What are the jobs that won’t be automated, and what are some future-ready skills workers can learn now to avoid the next big wave of automation? This deep dive into data by the team here at GreyCampus aims to actually paint a picture of what key skills will be important in the next decade. See what skills will be needed to get one of the best careers for the future.
To embed the infograph, copy the below code:
First off, there’s a high chance that you’re currently working one of the jobs that are likely to be automated. See for yourself at WillRobotsTakeMyJob.com. This site is based on a report by Carl Benedikt Frey and Michael A. Osborn, which created several formulas for figuring out the odds of automation.
1. Data-Entry Keyers (99% risk of automation)
2. Cargo and Freight Agents (99% risk of automation)
3. Mathematical Technicians (99% risk of automation)
4. Library Technicians (99% risk of automation)
5. Insurance Underwriters (99% risk of automation)
6. Watch Repairers (99% risk of automation)
7. Title Examiners, Abstractors, and Searchers (99% risk of automation)
8. Telemarketers (99% risk of automation)
9. Tax Preparers (99% risk of automation)
10. Sewers, Hand (99% risk of automation)
Besides some of these top positions, there are more risky jobs that will likely be automated and are held by thousands of Americans: Cashiers, food-prep workers, retail salespeople, and office clerks all have a more than 90% chance of being automated. Just those jobs alone represent more than 10 million American workers, and a lot of them will be displaced. What are the most important future skills and careers you can strive for now to stay ahead of the curve?
There are some jobs that can’t be automated. They might involve working with patients, solving huge problems, or working with AI and computers themselves. Here are some examples.
1. Recreational Therapists (0.28% risk of automation)
2. First-Line Supervisors and Mechanics (0.3% risk of automation)
3. Emergency Management Directors (0.3% risk of automation)
4. Mental Health and Substance Abuse Social Workers (0.31% risk of automation)
5. Audiologists (0.33% risk of automation)
6. Orthotists and Prosthetists (0.35% risk of automation)
7. Occupational Therapists (0.35% risk of automation)
8. Health-Care Social Workers (0.35% risk of automation)
9. First-Line Supervisors of Firefighting and Prevention Workers (0.36% risk of automation)
10. Oral and Maxillofacial Surgeons (0.36% risk of automation)
Note that none of these jobs have a 0% chance of automation. What jobs can robots not replace? You’d be surprised how many things could possibly be automated. For instance, you might assume that you can’t replace a poet, but researchers have tried anyway.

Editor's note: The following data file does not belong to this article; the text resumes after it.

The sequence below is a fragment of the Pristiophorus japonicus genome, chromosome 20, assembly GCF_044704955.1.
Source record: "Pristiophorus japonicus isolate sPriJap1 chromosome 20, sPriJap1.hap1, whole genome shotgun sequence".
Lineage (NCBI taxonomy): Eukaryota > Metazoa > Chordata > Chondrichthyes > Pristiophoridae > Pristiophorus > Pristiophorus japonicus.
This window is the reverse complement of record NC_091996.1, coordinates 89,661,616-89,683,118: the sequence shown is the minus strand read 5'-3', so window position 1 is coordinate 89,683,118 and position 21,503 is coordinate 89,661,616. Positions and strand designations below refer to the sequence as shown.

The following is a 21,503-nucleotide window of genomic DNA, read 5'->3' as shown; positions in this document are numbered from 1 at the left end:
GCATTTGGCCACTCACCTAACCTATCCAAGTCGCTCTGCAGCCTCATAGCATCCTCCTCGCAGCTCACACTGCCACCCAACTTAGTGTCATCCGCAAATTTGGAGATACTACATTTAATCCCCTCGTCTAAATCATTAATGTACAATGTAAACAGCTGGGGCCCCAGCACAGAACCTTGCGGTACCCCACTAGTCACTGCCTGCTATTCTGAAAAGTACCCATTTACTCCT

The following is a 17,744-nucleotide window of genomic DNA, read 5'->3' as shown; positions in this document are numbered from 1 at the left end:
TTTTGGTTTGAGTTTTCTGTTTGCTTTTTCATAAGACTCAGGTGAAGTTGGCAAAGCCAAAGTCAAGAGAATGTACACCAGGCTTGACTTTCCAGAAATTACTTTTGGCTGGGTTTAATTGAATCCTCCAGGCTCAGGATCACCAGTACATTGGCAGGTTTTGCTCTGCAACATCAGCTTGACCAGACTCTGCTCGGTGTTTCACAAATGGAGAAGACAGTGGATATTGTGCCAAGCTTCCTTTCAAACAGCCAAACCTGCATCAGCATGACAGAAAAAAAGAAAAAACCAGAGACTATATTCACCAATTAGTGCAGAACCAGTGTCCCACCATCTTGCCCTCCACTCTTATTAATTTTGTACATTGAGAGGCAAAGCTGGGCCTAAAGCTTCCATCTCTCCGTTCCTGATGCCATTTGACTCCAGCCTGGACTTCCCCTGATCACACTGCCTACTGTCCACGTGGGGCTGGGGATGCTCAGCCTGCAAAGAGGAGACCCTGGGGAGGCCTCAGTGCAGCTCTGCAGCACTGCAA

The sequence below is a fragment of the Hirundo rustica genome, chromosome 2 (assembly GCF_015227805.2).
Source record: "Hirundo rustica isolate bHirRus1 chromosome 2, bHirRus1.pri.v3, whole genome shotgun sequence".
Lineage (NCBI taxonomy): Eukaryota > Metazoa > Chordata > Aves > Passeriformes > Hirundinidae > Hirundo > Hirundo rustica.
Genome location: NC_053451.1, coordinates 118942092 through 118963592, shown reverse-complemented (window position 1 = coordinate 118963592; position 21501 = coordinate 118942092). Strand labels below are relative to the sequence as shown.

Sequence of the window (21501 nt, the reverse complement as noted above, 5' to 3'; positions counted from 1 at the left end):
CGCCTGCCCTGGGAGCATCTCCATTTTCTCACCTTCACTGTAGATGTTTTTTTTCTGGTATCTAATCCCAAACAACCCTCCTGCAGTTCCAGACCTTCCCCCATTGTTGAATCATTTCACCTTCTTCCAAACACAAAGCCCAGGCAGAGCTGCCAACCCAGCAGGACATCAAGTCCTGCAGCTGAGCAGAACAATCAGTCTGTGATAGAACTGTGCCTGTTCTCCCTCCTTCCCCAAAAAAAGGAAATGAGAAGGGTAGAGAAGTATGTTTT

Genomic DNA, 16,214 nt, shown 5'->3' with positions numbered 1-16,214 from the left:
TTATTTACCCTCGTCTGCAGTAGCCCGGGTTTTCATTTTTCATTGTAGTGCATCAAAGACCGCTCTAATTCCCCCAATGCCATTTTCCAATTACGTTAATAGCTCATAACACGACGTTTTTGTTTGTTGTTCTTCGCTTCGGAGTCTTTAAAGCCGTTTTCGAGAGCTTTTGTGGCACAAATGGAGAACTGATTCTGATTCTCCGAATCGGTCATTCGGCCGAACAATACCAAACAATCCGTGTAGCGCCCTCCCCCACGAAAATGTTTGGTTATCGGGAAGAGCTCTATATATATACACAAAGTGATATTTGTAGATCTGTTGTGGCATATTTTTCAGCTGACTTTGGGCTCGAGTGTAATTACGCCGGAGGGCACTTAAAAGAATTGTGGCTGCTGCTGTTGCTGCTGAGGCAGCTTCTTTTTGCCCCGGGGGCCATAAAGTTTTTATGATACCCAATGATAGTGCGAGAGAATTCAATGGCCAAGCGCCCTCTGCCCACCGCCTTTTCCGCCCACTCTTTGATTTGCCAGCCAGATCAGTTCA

These are great positions, but a lot of people will be vying for them. You might also want to take into account the job growth rate as well as the pay when looking at how to build a future-oriented career. According to growth projections and automation risk estimates, we’ll likely need more dentists, computer and information systems managers, marketing managers, and science-minded individuals.
There might be some debate about what robots can do and cannot do, but there are lots of things that we know computers can do better than most humans. Cashiering, data entry, and clerical work are examples of skills that won’t be as important in 10 years. Given that AI keeps evolving and changing, there are very few skills, and therefore jobs, that are AI-proof, but here are some examples of skills that are quickly becoming irrelevant in America, according to studies by the McKinsey Global Institute.
1. General Equipment Operation and Navigation (-24% change in hours worked by 2030)
2. Inspecting and Monitoring Skills (-20% change in hours worked by 2030)
3. Basic Data Input and Processing (-19% change in hours worked by 2030)
4. Advanced Literacy and Writing (-10% change in hours worked by 2030)
5. General Equipment Repair and Mechanical Skills (-9% change in hours worked by 2030)
6. Gross Motor Skills and Strength (-9% change in hours worked by 2030)
7. Fine Motor Skills (-8% change in hours worked by 2030)
8. Basic Literacy, Numeracy, and Communication (-6% change in hours worked by 2030)
9. Craft and Technician Skills (-2% change in hours worked by 2030)
10. Quantitative and Statistical Skills (-2% change in hours worked by 2030)
Most people want jobs that robots can’t replace. They also want to learn the best job skills. Future skills, in terms of what will and won’t be important, can be hard to predict, but we’ve put a bit of data behind several different lists. (See our infographic for more of them.)
If you’re considering which are the best majors for the future job market, schools that teach these core skills should be your focus. We’ve picked out the top careers for the future and pointed to the top skills that will be important for them.
To find the most profitable skills to learn, we took a look at the top 15 most low-automation-risk, high-growth, and high-paying jobs and their top three skills listed as relevant to those positions on O-Net OnLine, a resource by the U.S. Department of Labor. The “importance” of each skill was ranked on a 1-to-100 scale, and we added up these points to see which skills will become very important in the next few decades.
2. Active Listening
4. Reading Comprehension
6. Judgment and Decision-Making
7. Complex Problem-Solving
9. Management of Personnel Resources
No matter which list of automation-proof skills you look at, critical thinking is going to be vitally important. There are many different types of critical-thinking jobs, and project management courses from GreyCampus can help with many of them. This is a great resource for learning the different IT management, technology, and critical-thinking skills you’ll need during the age of automation to stay profitable and relevant.
27 FEB 2019RACI Matrix: How does it help Project Managers?